By Nava Atlas | On | Comments (0)
The Autobiography of Alice B. Toklas by Gertrude Stein (1933) is actually Stein’s autobiography, written as if in her longtime companion’s voice.
Considered one of the most accessible of Stein’s experimental, often ponderous works, it was a commercial and critical success. It is indeed narrated as if Alice is doing the writing, and this comes through in a fresh and vibrant manner.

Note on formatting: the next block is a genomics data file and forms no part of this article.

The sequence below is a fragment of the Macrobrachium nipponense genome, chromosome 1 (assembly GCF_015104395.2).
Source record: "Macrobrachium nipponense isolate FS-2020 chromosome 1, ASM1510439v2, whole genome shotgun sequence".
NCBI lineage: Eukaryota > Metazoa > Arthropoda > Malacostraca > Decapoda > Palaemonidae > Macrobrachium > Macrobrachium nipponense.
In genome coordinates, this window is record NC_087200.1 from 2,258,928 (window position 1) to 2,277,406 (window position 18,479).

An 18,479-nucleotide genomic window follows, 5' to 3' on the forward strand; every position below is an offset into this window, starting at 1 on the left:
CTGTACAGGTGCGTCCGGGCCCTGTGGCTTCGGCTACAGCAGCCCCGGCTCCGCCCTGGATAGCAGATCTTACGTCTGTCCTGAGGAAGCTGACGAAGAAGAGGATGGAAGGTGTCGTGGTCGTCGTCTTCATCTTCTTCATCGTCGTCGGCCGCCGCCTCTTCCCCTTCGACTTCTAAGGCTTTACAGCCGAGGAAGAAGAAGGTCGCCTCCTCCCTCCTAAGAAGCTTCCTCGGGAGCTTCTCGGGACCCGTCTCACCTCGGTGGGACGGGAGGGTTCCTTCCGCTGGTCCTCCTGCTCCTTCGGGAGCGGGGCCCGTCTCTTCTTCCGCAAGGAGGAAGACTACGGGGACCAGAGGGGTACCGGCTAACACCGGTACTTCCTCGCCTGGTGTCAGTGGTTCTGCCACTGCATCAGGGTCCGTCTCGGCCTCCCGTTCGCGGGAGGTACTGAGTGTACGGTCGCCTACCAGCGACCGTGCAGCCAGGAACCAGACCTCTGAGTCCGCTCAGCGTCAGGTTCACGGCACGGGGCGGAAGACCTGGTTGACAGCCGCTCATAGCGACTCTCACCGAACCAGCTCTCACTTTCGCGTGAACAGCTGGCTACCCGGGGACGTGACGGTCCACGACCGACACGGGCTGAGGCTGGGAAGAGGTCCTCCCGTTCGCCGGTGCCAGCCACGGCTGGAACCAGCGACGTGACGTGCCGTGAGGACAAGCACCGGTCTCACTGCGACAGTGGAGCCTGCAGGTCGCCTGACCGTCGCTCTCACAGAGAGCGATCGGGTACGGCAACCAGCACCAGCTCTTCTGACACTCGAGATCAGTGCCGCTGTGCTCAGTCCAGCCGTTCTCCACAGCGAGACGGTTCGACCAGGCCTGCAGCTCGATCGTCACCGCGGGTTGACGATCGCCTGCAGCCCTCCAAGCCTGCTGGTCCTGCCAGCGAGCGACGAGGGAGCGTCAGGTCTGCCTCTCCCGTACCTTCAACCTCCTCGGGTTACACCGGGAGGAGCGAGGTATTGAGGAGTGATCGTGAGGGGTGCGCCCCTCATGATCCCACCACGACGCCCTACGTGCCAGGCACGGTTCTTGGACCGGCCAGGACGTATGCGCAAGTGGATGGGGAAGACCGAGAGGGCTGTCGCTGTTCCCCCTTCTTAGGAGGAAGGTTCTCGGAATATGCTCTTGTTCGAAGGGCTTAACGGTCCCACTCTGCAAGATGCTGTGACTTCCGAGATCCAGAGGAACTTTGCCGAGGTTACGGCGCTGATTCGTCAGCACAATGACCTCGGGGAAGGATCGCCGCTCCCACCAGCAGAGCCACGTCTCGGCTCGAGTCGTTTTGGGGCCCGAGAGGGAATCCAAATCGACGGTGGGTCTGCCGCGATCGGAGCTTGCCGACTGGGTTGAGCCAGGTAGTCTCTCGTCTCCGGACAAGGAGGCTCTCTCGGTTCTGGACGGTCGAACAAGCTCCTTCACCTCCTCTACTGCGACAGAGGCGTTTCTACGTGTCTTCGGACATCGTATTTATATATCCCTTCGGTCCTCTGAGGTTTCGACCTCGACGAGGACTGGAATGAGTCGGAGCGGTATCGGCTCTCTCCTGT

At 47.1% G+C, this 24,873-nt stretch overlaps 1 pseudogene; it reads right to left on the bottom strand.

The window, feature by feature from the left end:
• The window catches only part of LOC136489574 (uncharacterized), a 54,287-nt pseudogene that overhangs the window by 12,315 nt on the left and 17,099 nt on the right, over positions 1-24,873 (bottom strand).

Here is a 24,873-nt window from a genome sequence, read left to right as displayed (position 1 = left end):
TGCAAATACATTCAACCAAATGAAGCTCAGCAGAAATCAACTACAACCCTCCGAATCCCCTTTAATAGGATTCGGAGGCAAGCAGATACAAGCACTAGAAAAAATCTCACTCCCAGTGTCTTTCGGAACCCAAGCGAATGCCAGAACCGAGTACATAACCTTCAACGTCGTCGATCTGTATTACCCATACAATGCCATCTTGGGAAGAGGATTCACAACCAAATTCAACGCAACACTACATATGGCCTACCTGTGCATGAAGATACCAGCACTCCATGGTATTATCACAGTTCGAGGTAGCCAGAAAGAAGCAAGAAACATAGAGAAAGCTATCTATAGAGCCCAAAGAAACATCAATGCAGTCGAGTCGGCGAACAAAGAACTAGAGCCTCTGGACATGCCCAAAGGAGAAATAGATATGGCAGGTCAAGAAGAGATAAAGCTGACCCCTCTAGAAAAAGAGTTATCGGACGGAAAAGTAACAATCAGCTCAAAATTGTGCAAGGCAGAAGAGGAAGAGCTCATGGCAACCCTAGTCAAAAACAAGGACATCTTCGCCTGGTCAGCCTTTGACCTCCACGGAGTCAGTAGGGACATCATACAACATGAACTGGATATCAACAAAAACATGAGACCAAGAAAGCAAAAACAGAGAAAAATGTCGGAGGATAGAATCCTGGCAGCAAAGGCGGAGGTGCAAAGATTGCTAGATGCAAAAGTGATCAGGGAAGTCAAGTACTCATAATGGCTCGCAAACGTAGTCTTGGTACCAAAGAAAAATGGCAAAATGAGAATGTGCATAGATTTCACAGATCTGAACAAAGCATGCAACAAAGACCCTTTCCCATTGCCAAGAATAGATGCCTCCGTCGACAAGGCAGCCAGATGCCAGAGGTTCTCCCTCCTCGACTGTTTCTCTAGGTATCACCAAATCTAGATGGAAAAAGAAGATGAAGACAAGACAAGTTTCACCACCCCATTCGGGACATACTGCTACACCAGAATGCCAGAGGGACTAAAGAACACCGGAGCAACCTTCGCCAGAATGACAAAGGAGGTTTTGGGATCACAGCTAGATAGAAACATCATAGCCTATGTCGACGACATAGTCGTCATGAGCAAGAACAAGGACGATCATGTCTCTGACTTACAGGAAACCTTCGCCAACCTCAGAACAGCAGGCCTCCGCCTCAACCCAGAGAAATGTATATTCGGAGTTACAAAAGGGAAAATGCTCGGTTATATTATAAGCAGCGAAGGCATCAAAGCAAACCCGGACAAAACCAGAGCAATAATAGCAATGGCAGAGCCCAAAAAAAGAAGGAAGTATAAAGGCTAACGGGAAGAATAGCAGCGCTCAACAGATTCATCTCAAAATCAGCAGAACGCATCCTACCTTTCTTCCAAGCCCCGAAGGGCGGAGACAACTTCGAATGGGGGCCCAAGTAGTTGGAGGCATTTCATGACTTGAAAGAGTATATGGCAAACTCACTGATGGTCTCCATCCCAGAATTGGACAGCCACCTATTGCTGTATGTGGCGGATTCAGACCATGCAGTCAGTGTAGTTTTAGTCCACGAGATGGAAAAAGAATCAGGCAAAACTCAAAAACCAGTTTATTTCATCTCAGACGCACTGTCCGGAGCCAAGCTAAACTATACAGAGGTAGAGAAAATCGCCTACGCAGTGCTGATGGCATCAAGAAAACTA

Some of Gertrude’s colleagues didn’t much care for the book. Some thought it too commercial, as indeed, the author admitted that she cranked it out in six weeks as a way to make money. Ernest Hemingway, to whom Gertrude was a mentor, called it “a damned pitiful book,” and her brother, Leo Stein, who disliked Alice, called it “a farrago of lies.” Read More→